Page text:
Several points in reply to Theo:
1) You don't need to argue the value of having chapters around the world. No
one debating that. It's accepted that effective global outreach requires
effective local partners, and that local chapters are the way to achieve the
best results. I think its generally well known that there are countries
where it is problematic to receive large amounts of money from foreign
organizations, or to send money overseas. But...
2) Organizations that receive money under the aegis of the WMF need to
understand that the WMF has a legal and ethical duty to ensure that the
funds are well spent. This isn't a "US vs. other places" argument - its a
"the WMF has to meet its obligations to the community" argument. As an
organization that strives to be far more accountable and transparent to the
public than a normal non-profit, these obligations greatly exceed the
minimum requirements of law. I'm sure many nations have strict laws
governing the operations of non-profits, and we all hope and expect that all
chapters meet and exceed these minimum requirements... but the chapters must
meet the Foundation's expectations for transparency and fiscal
responsibility, not just the what is required by law.
3) Your point about the nature of non-profit organizations doesn't make
sense as a response to what I said. Perhaps you can re-read what I wrote and
reconsider your response. Regardless, I'm not sure I understand exactly
why people opposed to the new requirements of the WMF are ignoring the
obvious fact that chapters can continue to raise funds on their own. Grants,
some sorts of partnerships, direct contributions, etc. The Board letter is
not "You can't raise any funds at all" its "You have to do X, Y and Z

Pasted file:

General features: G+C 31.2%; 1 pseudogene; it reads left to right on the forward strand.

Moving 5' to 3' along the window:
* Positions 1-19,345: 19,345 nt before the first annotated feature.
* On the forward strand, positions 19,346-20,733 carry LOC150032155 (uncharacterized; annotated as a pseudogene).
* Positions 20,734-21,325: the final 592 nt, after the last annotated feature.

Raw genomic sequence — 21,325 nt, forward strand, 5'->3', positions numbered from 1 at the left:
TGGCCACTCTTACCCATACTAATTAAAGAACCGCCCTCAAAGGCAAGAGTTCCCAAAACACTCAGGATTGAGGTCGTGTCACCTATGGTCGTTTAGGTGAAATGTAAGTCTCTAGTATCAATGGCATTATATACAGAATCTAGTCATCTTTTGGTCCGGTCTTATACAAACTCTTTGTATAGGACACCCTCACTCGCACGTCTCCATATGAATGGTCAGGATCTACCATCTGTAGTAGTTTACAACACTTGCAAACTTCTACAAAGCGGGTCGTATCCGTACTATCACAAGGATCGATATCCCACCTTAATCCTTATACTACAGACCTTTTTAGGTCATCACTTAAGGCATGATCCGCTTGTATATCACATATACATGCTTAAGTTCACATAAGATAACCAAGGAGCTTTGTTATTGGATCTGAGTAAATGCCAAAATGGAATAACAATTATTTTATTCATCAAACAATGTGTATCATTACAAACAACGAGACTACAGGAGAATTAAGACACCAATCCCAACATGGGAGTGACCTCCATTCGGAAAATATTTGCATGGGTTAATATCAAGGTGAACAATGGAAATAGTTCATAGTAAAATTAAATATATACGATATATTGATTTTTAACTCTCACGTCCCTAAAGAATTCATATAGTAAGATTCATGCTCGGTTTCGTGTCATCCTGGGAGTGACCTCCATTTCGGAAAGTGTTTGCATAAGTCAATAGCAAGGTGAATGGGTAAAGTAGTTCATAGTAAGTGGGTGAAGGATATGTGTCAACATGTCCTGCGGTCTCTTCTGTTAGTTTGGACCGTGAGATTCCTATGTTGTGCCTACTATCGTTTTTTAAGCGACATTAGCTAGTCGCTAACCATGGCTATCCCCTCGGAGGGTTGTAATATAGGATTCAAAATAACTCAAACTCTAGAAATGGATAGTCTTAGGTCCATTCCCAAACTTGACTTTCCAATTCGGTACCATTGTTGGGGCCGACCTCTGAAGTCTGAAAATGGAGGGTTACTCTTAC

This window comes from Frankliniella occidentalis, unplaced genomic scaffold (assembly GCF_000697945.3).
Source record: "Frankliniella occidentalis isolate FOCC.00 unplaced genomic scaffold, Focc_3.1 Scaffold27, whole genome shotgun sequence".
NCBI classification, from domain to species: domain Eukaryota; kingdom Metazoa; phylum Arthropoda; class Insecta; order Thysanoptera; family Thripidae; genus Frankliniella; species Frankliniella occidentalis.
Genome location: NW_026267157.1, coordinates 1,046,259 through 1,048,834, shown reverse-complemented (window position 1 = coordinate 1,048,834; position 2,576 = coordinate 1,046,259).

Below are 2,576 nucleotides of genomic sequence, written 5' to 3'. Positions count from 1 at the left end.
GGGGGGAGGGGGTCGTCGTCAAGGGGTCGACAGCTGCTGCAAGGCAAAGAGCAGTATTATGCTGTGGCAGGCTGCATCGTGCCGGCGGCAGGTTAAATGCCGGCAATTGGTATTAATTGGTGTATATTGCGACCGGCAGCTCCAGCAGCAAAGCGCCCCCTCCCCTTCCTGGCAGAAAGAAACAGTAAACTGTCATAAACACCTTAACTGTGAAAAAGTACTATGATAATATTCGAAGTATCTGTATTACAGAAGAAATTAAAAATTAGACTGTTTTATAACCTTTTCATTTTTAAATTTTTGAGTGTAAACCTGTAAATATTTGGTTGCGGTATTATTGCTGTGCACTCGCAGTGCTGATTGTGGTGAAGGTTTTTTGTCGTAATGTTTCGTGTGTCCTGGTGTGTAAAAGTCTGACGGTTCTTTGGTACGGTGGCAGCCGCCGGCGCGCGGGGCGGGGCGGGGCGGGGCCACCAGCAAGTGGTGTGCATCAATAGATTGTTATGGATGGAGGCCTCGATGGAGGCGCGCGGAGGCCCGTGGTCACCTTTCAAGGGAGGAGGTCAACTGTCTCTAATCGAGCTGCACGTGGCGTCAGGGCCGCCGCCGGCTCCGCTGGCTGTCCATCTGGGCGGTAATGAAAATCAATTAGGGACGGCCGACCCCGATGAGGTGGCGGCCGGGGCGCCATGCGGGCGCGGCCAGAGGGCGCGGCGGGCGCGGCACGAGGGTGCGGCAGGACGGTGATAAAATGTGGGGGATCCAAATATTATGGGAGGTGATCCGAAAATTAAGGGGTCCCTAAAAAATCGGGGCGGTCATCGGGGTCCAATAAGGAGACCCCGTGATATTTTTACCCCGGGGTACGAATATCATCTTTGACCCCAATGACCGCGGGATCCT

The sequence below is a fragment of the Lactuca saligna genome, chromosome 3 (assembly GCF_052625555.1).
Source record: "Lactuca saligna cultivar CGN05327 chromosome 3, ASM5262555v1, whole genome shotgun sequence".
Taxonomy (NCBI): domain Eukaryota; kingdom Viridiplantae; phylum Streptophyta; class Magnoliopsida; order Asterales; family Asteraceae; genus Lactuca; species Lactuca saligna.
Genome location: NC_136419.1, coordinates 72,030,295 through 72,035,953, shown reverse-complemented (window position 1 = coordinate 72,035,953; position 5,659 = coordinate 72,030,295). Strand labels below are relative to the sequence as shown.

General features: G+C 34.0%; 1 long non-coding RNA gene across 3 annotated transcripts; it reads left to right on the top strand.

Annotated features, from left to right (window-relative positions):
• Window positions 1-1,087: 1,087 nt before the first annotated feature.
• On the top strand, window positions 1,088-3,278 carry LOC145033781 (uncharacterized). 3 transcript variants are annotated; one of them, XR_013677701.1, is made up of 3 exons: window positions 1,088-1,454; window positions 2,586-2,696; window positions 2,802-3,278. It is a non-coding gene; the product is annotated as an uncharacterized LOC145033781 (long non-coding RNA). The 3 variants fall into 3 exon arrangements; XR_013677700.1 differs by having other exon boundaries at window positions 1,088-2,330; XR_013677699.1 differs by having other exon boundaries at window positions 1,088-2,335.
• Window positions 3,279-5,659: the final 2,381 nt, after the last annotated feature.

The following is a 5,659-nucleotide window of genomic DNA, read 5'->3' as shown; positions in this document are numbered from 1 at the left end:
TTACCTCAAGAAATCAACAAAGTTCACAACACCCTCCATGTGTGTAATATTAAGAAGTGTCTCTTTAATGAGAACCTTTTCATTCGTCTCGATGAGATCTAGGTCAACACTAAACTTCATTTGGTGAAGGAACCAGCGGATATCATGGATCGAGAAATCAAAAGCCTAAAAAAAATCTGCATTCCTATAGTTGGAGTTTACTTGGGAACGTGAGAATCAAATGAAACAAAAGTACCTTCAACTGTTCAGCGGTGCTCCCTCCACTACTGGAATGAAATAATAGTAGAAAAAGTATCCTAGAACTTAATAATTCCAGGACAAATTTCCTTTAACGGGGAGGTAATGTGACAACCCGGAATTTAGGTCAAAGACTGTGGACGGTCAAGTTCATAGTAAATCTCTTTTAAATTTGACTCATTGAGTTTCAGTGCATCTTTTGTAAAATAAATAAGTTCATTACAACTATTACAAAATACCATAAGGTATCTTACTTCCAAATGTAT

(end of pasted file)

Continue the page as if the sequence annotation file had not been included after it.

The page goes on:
order to join the WMF fundraiser."
Let's just reiterate the requirements described by the Board letter:
*"* An organization can directly receive donor funds as a payment processor
the following criteria are met:
** There is sufficient money raised in the geography to merit the logistical
** The organization offers tax deductibility or other incentives to local
** Regulatory issues about any international funds flows are fully resolved.
** The organization's current financial resources are not enough to fund
proposed program work.
** The Foundation can confidently assure donors to the chapter that their
donations will be safeguarded, that our movement's transparency principles
will be met, and that spending will be in line with our mission and with the
messages used to attract donors.
* The donation process should clearly disclose basic facts about the
organization receiving the donation."*
Tax deductibility may be a major challenge or impossible in some
jurisdictions. Which other criteria are so onerous that folks are reacting
like the letter indicts the entire system of chapters? Here's how I
interpret what the Board has written:
(a) Regulatory issues have to be resolved, which was true (in order to
protect local organizations from liability) regardless of this letter.
(b) Having many times more money than planned is a risk obvious to anyone.
The WMF is trying to prevent a situation where chapters have huge bank
accounts but no organizational capacity or financial controls. That means
diligent and clear accounting according to international accounting
standards, controls against the risk of theft, fraud or misappropriation,
and outside independent audits. Such demands are the basic responsibility of
the WMF to donors it refers to chapters.
(c) Chapters who receive money from the WMF should disclose in detail how
much money they've received and how it is being spent, to the WMF and the
movement community. As above, funds should be "safeguarded" by appropriate
financial controls (which may or may not be mandated by law in any
jurisdiction). Money received through the WMF should be spent solely on
(d) Chapters receiving money should disclose to donors the chapters' nature,
history, composition and leadership.
Why anyone should object to these requirements is hard for me to understand.
I can see why chapters would be perturbed about needing to meet them on a
short timeline, but generally speaking they should all have had these as
aims to begin with.